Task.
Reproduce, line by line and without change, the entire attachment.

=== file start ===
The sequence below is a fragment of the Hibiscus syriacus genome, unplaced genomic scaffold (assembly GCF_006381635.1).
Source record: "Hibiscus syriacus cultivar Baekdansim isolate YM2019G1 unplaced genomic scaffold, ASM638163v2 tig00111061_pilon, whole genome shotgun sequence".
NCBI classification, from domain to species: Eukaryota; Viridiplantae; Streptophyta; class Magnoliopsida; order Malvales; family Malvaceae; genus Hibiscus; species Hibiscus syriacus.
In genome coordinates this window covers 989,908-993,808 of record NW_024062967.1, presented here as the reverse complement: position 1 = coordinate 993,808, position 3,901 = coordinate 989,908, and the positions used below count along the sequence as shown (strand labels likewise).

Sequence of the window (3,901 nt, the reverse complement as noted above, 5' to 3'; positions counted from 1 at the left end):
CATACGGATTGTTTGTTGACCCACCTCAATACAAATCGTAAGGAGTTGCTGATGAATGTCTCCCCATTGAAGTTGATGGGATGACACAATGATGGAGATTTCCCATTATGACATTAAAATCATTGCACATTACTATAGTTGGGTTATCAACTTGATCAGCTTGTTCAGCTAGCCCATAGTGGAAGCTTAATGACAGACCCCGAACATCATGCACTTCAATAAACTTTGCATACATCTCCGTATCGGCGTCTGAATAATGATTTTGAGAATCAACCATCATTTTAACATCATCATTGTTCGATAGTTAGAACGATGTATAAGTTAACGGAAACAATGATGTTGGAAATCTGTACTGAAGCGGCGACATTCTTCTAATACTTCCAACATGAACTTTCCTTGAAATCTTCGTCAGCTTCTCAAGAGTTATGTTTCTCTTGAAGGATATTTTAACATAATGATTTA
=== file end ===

The sequence below is a fragment of the Hibiscus syriacus genome, unplaced genomic scaffold (assembly GCF_006381635.1).
Source record: "Hibiscus syriacus cultivar Baekdansim isolate YM2019G1 unplaced genomic scaffold, ASM638163v2 tig00111061_pilon, whole genome shotgun sequence".
NCBI classification, from domain to species: Eukaryota; Viridiplantae; Streptophyta; class Magnoliopsida; order Malvales; family Malvaceae; genus Hibiscus; species Hibiscus syriacus.
In genome coordinates this window covers 989,908-993,808 of record NW_024062967.1, presented here as the reverse complement: position 1 = coordinate 993,808, position 3,901 = coordinate 989,908, and the positions used below count along the sequence as shown (strand labels likewise).

Sequence of the window (3,901 nt, the reverse complement as noted above, 5' to 3'; positions counted from 1 at the left end):
CATACGGATTGTTTGTTGACCCACCTCAATACAAATCGTAAGGAGTTGCTGATGAATGTCTCCCCATTGAAGTTGATGGGATGACACAATGATGGAGATTTCCCATTATGACATTAAAATCATTGCACATTACTATAGTTGGGTTATCAACTTGATCAGCTTGTTCAGCTAGCCCATAGTGGAAGCTTAATGACAGACCCCGAACATCATGCACTTCAATAAACTTTGCATACATCTCCGTATCGGCGTCTGAATAATGATTTTGAGAATCAACCATCATTTTAACATCATCATTGTTCGATAGTTAGAACGATGTATAAGTTAACGGAAACAATGATGTTGGAAATCTGTACTGAAGCGGCGACATTCTTCTAATACTTCCAACATGAACTTTCCTTGAAATCTTCGTCAGCTTCTCAAGAGTTATGTTTCTCTTGAAGGATATTTTAACATAATGATTTA